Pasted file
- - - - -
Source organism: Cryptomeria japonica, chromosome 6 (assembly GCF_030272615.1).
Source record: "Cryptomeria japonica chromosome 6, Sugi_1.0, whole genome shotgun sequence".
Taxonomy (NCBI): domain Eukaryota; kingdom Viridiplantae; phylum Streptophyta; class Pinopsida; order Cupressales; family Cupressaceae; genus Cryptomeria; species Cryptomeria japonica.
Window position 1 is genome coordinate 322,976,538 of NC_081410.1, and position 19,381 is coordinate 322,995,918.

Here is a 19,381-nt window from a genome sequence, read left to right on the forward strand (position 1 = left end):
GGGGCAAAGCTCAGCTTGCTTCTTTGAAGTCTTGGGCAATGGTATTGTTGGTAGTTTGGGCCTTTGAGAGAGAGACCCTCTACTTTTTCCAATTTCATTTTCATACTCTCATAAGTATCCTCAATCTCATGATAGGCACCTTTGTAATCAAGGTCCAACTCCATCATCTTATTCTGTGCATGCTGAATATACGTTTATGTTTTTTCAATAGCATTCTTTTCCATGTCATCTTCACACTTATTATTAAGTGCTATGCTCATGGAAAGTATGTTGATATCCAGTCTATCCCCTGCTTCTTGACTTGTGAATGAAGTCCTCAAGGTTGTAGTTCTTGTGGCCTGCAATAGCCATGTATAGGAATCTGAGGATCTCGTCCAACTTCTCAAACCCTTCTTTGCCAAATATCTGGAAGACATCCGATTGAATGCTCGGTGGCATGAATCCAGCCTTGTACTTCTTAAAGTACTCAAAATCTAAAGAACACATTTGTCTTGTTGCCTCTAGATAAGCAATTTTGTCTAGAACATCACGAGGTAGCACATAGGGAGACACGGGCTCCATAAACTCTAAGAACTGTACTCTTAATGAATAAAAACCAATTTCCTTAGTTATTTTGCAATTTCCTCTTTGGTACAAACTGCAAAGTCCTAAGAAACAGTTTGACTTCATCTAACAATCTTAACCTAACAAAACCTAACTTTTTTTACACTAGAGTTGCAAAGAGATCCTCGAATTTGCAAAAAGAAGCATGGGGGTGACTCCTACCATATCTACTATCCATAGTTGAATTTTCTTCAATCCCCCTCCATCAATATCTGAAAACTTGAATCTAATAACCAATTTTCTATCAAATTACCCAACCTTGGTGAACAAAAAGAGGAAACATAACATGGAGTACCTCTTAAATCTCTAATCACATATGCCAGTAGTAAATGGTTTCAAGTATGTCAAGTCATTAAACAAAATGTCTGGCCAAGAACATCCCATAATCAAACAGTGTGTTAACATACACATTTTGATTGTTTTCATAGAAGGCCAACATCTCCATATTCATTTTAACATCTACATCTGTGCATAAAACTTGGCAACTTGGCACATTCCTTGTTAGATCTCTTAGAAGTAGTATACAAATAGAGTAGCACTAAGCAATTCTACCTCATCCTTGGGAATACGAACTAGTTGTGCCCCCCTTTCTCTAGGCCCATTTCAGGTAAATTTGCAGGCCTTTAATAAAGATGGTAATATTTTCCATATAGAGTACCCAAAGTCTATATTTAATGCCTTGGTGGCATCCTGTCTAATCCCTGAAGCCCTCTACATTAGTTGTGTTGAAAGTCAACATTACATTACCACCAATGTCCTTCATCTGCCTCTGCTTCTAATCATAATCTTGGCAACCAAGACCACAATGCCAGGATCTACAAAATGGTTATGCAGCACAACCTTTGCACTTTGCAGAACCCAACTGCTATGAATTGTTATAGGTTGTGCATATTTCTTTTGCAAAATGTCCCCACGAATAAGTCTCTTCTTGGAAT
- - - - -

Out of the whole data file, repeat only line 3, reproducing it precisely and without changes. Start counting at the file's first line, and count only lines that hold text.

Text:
Taxonomy (NCBI): domain Eukaryota; kingdom Viridiplantae; phylum Streptophyta; class Pinopsida; order Cupressales; family Cupressaceae; genus Cryptomeria; species Cryptomeria japonica.